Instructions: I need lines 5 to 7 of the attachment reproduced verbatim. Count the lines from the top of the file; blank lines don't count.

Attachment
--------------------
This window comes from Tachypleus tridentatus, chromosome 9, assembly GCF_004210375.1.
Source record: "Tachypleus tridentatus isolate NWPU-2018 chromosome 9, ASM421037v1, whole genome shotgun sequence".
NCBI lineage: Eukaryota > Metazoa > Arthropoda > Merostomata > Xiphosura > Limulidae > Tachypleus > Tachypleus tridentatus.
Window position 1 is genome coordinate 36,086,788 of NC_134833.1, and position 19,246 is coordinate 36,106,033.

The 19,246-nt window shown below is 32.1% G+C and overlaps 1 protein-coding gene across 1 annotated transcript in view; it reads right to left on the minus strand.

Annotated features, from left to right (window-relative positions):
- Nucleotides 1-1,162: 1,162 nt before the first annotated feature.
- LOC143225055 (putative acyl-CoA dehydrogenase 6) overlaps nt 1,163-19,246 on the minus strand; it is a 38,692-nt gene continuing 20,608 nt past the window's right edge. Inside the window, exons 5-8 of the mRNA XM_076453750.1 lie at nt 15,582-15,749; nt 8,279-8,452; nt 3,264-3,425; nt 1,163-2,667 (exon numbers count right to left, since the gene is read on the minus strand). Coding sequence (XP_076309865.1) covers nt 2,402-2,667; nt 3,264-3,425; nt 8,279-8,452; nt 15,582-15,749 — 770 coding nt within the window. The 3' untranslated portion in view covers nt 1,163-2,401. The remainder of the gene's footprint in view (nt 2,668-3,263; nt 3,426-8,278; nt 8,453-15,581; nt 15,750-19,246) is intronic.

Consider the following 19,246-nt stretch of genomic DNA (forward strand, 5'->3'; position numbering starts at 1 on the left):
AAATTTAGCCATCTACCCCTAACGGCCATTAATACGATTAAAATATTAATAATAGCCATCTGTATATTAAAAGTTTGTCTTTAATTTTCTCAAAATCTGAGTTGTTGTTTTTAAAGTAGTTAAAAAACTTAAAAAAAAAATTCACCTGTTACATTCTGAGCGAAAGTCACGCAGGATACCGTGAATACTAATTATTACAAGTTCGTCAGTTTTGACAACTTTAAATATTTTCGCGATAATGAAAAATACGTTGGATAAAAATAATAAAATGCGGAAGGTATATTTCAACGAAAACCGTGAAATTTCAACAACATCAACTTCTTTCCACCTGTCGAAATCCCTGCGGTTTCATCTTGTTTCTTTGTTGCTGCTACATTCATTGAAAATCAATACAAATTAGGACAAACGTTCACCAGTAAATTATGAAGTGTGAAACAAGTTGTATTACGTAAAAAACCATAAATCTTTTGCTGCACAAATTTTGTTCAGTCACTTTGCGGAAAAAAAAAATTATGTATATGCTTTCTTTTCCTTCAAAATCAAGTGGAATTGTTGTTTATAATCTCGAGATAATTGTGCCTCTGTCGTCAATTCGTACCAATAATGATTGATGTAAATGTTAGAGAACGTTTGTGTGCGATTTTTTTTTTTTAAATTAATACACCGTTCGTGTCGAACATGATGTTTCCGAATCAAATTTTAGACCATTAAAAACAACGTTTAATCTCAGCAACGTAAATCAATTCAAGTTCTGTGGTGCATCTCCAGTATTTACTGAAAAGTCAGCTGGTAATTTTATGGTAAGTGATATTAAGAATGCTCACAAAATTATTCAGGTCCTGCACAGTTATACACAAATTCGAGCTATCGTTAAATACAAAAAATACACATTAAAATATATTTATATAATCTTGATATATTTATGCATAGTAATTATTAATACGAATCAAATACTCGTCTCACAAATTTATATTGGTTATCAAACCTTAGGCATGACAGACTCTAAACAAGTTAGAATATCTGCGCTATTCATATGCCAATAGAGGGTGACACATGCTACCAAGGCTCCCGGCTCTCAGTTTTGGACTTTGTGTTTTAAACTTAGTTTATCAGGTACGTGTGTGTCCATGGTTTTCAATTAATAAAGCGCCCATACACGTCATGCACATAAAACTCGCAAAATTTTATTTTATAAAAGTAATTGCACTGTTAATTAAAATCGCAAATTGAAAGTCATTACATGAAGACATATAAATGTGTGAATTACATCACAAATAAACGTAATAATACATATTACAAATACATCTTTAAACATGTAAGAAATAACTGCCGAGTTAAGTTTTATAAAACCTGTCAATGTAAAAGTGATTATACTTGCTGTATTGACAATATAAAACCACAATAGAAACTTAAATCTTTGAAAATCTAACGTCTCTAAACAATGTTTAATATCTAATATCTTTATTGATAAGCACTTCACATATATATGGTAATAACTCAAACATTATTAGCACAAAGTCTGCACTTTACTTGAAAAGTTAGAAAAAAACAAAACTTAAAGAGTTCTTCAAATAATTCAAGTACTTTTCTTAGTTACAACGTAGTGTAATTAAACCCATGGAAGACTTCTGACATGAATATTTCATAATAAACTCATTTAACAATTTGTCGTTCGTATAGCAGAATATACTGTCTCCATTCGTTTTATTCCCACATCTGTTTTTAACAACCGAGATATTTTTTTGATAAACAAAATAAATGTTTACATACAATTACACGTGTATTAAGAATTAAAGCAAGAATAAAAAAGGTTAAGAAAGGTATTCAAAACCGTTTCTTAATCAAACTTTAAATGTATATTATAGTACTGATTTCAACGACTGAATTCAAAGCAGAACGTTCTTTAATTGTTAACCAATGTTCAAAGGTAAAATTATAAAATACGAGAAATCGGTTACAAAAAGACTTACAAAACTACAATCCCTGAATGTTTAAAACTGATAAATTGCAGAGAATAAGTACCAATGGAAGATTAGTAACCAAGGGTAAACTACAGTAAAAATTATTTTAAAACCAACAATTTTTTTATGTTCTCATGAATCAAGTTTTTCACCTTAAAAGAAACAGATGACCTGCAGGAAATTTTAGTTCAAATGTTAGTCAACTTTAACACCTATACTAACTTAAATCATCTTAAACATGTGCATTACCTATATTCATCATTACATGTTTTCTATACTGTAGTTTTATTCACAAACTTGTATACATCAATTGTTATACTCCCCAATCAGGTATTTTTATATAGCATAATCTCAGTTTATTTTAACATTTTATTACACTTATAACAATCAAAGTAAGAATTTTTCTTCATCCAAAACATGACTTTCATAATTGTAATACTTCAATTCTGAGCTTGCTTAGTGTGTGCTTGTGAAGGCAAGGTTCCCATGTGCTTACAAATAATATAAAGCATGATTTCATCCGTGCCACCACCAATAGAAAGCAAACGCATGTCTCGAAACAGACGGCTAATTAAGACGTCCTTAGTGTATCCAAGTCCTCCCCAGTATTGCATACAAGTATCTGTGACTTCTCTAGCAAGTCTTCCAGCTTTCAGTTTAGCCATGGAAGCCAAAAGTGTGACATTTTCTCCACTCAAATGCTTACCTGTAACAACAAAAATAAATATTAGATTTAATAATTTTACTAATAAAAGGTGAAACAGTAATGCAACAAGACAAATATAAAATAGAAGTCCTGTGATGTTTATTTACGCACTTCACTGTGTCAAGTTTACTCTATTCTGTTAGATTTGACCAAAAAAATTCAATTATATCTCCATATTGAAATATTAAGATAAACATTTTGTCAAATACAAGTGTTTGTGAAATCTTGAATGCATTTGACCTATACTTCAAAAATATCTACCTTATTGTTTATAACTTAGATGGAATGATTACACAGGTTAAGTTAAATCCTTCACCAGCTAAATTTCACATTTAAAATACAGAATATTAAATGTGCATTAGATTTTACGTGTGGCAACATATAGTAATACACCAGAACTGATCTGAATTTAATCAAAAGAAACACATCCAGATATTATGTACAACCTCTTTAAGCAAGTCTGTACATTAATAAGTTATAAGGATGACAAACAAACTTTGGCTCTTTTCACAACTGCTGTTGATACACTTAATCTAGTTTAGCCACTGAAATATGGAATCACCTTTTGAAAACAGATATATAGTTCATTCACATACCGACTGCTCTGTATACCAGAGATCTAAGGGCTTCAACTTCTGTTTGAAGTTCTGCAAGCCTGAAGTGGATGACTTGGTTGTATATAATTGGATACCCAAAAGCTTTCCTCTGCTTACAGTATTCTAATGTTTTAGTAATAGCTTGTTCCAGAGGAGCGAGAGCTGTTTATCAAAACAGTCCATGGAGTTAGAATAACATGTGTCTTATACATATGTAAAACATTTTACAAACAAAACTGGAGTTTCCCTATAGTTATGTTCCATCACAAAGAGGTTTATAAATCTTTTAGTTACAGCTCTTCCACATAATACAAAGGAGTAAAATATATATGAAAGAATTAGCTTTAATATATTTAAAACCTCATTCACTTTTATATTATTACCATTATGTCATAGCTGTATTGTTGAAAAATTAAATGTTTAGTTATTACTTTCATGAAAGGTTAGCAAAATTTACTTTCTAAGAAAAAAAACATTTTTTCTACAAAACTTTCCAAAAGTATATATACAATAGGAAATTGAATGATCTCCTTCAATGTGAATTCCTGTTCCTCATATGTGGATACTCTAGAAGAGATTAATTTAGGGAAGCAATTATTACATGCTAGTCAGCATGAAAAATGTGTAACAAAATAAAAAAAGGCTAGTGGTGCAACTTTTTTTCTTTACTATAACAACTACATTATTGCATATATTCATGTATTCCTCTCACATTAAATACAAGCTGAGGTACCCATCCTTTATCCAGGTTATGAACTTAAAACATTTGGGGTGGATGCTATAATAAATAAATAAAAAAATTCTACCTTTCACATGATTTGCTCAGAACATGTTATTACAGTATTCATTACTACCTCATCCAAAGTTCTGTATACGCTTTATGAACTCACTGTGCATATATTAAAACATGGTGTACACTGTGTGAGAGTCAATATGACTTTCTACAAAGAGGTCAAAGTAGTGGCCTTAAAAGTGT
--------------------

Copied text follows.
The 19,246-nt window shown below is 32.1% G+C and overlaps 1 protein-coding gene across 1 annotated transcript in view; it reads right to left on the minus strand.

Annotated features, from left to right (window-relative positions):
- Nucleotides 1-1,162: 1,162 nt before the first annotated feature.